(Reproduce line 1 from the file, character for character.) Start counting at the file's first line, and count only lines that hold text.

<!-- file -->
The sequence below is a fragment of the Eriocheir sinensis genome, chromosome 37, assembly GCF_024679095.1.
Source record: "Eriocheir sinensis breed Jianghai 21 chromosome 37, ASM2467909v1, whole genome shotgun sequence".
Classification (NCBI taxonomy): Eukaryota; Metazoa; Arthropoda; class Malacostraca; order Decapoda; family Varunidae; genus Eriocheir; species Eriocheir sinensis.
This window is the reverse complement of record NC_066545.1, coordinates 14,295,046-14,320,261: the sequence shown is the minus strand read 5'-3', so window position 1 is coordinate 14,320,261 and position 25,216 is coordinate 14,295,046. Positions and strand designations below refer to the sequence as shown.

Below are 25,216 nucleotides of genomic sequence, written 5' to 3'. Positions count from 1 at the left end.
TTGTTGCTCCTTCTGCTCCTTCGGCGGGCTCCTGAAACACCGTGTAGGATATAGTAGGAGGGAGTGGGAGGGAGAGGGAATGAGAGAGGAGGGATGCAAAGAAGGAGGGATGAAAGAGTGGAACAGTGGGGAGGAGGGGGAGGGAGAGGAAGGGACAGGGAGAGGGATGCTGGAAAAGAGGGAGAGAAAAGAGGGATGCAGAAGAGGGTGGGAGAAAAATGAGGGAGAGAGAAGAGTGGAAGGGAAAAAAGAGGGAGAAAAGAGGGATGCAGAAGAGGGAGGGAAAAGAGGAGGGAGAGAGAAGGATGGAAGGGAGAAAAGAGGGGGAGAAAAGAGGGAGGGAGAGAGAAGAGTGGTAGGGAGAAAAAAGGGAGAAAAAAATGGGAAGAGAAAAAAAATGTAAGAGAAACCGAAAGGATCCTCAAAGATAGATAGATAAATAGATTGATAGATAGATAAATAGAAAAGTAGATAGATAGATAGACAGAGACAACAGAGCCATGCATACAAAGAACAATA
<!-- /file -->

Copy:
The sequence below is a fragment of the Eriocheir sinensis genome, chromosome 37, assembly GCF_024679095.1.